Prof. Dorothee Bienzle
Prof. Dorothee Bienzle

There’s a virus among cats that is almost identical to HIV in humans. It’s called feline immunodeficiency virus (FIV) and just like HIV, one of the biggest challenges is finding ways to stop it from spreading.

Prof. Dorothee Bienzle has found a way. The U of G pathobiologist has played a key role in developing a test that is highly accurate in diagnosing cats with the virus.

“Having a precise diagnostic tool will enable us to take the steps to ensure infected cats are separated from other cats and unable to spread the virus,” says Bienzle.

In a recent study funded by Pet Trust, Bienzle tested the accuracy of using polymerase chain reaction (PCR) in diagnosing FIV in cats. She found the biochemical technology was able to not only detect cats that were positive for the virus but also rule out false positives.

One of the problems with the diagnostic test currently being used is that it relies on detecting virus antibodies in the animal’s blood, saliva or urine, says Bienzle. Cats that have been vaccinated for FIV also have these antibodies, so using the test on these cats can result in false positives, she added.

“Cats that are diagnosed with FIV are either euthanized or isolated from other cats, so it’s important the testing for the virus is accurate.”

Since the virus is most commonly spread through a bite from an infected animal, stray cats and domestic outdoor cats are most at risk of contracting it.

In North America, about four per cent of cats have the virus. But numbers are as high as 60 per cent in some areas of China and Africa, where there are larger populations of stray and outdoor cats.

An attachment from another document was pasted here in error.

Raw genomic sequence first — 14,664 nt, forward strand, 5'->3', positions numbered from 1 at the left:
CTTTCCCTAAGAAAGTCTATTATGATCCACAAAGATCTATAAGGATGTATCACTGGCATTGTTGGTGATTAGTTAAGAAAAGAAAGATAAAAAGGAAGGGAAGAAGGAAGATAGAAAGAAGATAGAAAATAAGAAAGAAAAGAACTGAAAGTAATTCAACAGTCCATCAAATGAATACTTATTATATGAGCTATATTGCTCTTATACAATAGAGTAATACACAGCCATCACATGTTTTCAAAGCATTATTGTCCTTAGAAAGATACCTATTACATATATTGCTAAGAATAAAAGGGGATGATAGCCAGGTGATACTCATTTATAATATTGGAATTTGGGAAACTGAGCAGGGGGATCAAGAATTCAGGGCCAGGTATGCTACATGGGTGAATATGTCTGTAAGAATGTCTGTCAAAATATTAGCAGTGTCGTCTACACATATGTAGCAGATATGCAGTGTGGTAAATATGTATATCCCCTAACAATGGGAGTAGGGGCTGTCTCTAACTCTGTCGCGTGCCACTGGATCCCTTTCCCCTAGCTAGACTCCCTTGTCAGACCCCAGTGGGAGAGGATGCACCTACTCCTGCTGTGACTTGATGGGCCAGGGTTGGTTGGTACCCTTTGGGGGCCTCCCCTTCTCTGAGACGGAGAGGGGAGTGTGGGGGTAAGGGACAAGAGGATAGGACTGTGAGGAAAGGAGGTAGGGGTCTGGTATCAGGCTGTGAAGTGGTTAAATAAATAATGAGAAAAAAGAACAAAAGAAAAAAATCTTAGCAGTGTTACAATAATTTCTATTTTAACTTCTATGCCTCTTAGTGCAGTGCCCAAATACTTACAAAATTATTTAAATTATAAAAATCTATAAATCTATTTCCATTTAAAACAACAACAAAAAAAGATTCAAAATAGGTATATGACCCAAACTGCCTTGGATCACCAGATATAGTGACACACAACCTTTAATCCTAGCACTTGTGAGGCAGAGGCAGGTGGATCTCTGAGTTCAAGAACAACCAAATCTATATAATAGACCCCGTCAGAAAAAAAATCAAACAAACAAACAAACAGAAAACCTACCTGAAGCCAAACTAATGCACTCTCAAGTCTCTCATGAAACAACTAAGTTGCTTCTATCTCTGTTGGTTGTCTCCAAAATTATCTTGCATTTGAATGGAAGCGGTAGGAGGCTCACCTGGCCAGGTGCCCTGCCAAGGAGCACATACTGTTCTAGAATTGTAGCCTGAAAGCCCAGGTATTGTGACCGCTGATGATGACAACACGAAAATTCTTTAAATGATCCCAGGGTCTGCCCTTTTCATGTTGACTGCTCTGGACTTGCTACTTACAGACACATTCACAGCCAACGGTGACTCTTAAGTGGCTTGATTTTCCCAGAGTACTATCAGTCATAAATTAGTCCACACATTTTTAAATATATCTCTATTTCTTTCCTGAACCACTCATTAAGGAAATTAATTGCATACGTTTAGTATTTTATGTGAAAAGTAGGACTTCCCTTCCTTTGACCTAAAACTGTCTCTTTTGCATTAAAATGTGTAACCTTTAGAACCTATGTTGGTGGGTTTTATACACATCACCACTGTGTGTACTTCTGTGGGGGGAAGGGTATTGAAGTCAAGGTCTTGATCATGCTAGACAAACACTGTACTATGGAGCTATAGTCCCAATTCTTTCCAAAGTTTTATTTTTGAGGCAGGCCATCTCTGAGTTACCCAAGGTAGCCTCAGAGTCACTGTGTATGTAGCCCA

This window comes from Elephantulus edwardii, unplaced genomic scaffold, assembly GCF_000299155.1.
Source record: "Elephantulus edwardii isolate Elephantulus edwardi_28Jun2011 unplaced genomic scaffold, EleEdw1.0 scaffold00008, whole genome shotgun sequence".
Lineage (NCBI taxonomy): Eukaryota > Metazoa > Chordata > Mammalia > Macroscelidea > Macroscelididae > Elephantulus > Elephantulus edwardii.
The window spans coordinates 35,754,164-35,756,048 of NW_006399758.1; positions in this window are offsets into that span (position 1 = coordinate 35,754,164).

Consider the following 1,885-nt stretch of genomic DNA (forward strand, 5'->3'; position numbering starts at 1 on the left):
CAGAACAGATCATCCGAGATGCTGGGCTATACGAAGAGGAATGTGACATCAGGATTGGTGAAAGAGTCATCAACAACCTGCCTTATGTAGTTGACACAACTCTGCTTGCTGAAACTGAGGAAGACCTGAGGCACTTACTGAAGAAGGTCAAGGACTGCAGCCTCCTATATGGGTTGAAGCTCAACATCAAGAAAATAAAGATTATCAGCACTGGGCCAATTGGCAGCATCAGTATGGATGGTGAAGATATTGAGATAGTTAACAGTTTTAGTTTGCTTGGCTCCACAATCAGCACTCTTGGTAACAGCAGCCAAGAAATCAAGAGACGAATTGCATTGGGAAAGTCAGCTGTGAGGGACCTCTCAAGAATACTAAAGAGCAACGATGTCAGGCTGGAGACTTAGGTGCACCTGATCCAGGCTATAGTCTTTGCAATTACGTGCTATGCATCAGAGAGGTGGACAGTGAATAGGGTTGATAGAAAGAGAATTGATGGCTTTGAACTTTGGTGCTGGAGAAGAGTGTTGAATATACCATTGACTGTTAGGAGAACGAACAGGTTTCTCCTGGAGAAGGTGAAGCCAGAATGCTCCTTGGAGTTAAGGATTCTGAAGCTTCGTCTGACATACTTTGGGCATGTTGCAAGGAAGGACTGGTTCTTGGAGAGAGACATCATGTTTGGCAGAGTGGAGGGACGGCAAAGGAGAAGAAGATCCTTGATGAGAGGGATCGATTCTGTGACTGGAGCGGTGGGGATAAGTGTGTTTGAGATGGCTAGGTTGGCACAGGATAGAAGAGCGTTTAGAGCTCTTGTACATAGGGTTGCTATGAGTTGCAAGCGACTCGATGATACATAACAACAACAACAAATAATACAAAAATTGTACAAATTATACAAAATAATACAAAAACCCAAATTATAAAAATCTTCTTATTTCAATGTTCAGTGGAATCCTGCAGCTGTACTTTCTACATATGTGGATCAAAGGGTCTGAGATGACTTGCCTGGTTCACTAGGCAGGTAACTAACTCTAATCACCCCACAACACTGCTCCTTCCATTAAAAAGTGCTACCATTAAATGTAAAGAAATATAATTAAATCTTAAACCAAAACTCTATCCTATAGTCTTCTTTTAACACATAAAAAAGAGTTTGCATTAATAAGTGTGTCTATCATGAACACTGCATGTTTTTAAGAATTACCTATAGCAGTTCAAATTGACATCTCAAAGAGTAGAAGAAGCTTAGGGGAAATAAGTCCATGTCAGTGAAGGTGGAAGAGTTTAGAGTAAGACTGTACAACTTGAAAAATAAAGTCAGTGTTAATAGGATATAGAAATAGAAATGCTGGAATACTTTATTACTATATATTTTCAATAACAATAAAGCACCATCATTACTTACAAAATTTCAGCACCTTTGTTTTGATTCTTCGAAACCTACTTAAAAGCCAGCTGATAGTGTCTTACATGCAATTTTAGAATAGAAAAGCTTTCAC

“It’s a significant concern,” says Bienzle, who has been studying the virus for the past 13 years. “Just like HIV, FIV causes the animal’s immune system to gradually malfunction and in the end it doesn’t function at all. Cats with FIV eventually die from an opportunistic infection or cancer, most often lymphoma.”

Owners can have their pets tested, but cats are often checked for the virus once they end up in an animal shelter. In most cases, the animal is a stray or has been abandoned by its owner, so the veterinarian performing the test doesn’t know the cat’s history and whether it has received the vaccination, says Bienzle.

Not only do vaccinated cats carry the antibodies for the virus, but the antibodies can also be passed on from mother to kitten, she adds.

The PCR test works by amplifying a stretch of DNA. Unlike the current diagnostic tool, known as the enzyme-linked immunosorbent assay (ELISA) test, the PCR test can discriminate between cats with FIV and cats with only the antibodies by detecting pieces of the actual virus. Only infected cats have the live virus.

In a blinded study, Bienzle in collaboration with Dr. Susan Little, an Ottawa-based feline veterinarian, and Dr. Melanie Ammersbach, a veterinarian and U of G graduate student, conducted the PCR test on blood samples from infected cats, uninfected cats that had not been vaccinated and vaccinated cats without the virus.

“The PCR test performed very well, diagnosing 100 per cent of the cats as negative that should be negative,” says Bienzle. “For a confirmation test, that’s the best you can ask for.”

The PCR test can also detect the viral count in a cat’s blood, which indicates how advanced the disease is. This will help in providing effective treatment, she explains.

“Patients with a higher viral count will be more at risk of getting cancer or another fatal infection. If we know a cat is at an advanced stage, we can check it more regularly and give it antibiotics at the first sign of a bacterial infection.”

Bienzle is recommending the PCR test be used as a follow-up test for cats that receive a positive result using the ELISA test because the ELISA test can be easily performed in a clinic or shelter whereas the PCR test must be conducted in a specialized lab.

“Up until now we have only had the ELISA test because we didn’t have a PCR test that was proven to be accurate. Now we do. This is going to change the way we diagnose cats across Canada and eventually the rest of the world.”